Obesity-Induced Cognitive Decline: Role of Brain Oxidation and Tocotrienols

  • Research

Researchers investigate the neuroprotective effects of tocotrienols, a form of vitamin E, in alleviating the negative effects of diet-induced obesity


Obesity is a growing global health concern, linked to heightened risks of memory loss. In a recent study, researchers investigated how obesity affects cognitive function and brain oxidation in mice. They found that obesity decreases learning ability and increases brain oxidation. However, supplementation with tocotrienols helps prevent this cognitive decline. The research highlights the need for further investigation into how obesity impacts oxidative stress in the brain.


Title: Tocotrienols Prevent the Decline of Learning Ability in High-Fat, High-Sucrose Diet-Fed C57BL/6 Mice
Caption: Researchers from Shibaura Institute of Technology, Japan investigated the impact of HFSD on mice and found that tocotrienols (T3s), a form of vitamin E, show promise in protecting against cognitive decline associated with obesity, highlighting its therapeutic potential. 
Credit: Yugo Kato from Shibaura Institute of Technology, Japan.
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Obesity has become a pressing worldwide health issue, with rates steadily rising over recent decades. Beyond its well-documented associations with physical health issues, such as cardiovascular disease and diabetes, obesity has also been linked to cognitive decline, including conditions like Alzheimer's disease and Parkinson's disease. Understanding the complex mechanisms underlying this cognitive impairment is crucial for developing effective interventions. 

In a recent study published online on March 21, 2024, in the International Journal of Molecular Sciences,  Assistant Professor Yugo Kato from Tottori University and Shibaura Institute of Technology, along with Professor Koji Fukui from Shibaura Institute of Technology along with their team, offer insights into potential solutions. The study investigated the neuroprotective effects of tocotrienols (T3s) in mitigating the adverse impact of diet-induced obesity on brain function. “Our goal is to combat obesity-related diseases using natural compounds and thereby reduce the prevalence of conditions like dementia among individuals affected by obesity,” says Prof. Kato.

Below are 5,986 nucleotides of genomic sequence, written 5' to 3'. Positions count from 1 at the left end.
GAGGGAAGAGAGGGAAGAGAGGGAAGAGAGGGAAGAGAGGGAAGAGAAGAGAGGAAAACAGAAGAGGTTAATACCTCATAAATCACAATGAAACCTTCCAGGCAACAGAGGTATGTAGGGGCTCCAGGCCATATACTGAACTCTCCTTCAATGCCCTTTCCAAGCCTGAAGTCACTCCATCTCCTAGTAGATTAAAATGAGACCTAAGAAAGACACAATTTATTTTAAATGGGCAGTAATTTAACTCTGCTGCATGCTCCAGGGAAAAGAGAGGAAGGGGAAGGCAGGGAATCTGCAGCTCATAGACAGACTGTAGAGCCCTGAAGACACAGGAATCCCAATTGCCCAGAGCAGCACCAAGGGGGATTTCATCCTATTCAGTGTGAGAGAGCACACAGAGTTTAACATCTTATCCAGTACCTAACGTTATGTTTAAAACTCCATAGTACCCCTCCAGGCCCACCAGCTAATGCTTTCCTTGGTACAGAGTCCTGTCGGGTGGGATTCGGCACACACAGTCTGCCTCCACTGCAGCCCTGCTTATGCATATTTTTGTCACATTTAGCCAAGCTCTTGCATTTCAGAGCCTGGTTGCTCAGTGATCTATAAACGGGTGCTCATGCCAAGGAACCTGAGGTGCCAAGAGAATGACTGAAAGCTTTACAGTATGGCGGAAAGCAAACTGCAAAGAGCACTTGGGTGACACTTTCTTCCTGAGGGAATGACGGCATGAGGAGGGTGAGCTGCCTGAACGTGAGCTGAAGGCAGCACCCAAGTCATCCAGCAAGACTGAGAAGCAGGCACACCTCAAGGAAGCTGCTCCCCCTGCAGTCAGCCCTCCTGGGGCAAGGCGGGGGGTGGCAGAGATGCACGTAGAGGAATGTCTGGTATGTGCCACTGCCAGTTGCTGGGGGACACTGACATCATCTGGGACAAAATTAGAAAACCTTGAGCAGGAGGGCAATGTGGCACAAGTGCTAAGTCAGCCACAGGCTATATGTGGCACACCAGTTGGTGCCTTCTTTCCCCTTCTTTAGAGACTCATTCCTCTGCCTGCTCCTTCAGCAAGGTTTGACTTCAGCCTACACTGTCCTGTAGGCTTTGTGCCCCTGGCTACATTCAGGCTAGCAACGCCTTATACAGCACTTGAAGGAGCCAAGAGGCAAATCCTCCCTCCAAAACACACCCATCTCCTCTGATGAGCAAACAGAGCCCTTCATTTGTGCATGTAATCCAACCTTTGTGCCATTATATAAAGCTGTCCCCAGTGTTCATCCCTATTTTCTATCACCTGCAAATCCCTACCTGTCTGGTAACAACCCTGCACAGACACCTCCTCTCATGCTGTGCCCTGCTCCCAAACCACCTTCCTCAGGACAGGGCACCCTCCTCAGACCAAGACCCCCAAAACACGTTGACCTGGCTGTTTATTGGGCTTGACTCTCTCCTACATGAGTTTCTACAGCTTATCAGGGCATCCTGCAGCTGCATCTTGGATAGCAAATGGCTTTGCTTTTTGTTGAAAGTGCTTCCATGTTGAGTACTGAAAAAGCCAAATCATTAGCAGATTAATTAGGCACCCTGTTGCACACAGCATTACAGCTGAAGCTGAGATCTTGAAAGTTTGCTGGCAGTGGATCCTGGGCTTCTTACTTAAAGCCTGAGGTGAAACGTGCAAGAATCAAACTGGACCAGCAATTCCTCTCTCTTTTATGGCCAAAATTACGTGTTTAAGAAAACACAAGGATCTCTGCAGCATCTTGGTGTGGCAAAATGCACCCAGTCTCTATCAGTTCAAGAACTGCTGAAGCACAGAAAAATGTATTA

T3s are a group of naturally occurring chemical compounds belonging to the vitamin E family. Past studies have revealed that T3s have neuroprotective and anti-obesity properties. Additionally, they have also been shown to pass through the blood-brain barrier and enter cells to produce antioxidant effects. However, little is known about how T3s contribute to the decline in brain function brought on by obesity.

To address this gap, the team conducted a comprehensive investigation using a mouse model system. They employed a meticulous experimental design, with C57BL/6 male mice subjected to either a high-fat, high-sucrose diet (HFSD) or a control diet, supplemented with or without T3s.

In the initial phase of the study, the team evaluated the anti-obesity effects of T3s. To do so, they incorporated a 50mg T3s mixture into 100g of both experimental diets, namely the control and HFSD. Key parameters, including body weight, fat deposition, serum cholesterol, triglyceride, and glucose concentrations, were assessed alongside cognitive function using the Morris water maze and Y-maze tests. Additionally, markers of oxidative stress and proteomic changes in the cortex were analyzed to gain deeper insights into the underlying mechanisms.